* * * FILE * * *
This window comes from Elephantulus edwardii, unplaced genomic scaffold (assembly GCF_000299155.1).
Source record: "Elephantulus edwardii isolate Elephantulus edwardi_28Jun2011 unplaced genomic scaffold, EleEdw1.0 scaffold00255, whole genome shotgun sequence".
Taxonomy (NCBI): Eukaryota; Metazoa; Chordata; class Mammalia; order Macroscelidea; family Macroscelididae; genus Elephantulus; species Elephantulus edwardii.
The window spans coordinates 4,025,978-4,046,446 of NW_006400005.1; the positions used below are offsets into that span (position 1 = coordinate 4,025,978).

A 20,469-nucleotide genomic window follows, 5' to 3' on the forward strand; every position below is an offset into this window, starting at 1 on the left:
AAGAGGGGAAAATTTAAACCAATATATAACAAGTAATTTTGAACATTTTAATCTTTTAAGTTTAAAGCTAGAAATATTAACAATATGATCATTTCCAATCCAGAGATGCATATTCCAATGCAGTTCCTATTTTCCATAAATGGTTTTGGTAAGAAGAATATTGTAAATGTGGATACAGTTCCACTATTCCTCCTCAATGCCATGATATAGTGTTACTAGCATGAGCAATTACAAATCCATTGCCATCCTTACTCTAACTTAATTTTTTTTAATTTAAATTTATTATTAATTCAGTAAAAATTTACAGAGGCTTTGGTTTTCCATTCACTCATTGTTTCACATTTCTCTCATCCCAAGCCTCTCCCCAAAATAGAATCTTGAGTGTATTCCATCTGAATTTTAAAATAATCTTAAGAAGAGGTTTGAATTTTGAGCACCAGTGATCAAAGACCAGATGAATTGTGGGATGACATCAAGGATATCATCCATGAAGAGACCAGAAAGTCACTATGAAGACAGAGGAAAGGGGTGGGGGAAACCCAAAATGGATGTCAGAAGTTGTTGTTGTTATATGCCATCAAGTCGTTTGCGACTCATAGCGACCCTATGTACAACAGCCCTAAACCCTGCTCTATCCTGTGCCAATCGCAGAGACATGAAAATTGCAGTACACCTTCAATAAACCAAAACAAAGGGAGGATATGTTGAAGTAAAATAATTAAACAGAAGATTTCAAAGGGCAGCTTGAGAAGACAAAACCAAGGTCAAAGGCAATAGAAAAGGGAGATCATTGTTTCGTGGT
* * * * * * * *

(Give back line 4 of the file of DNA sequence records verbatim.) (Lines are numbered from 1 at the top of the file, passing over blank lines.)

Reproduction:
The window spans coordinates 4,025,978-4,046,446 of NW_006400005.1; the positions used below are offsets into that span (position 1 = coordinate 4,025,978).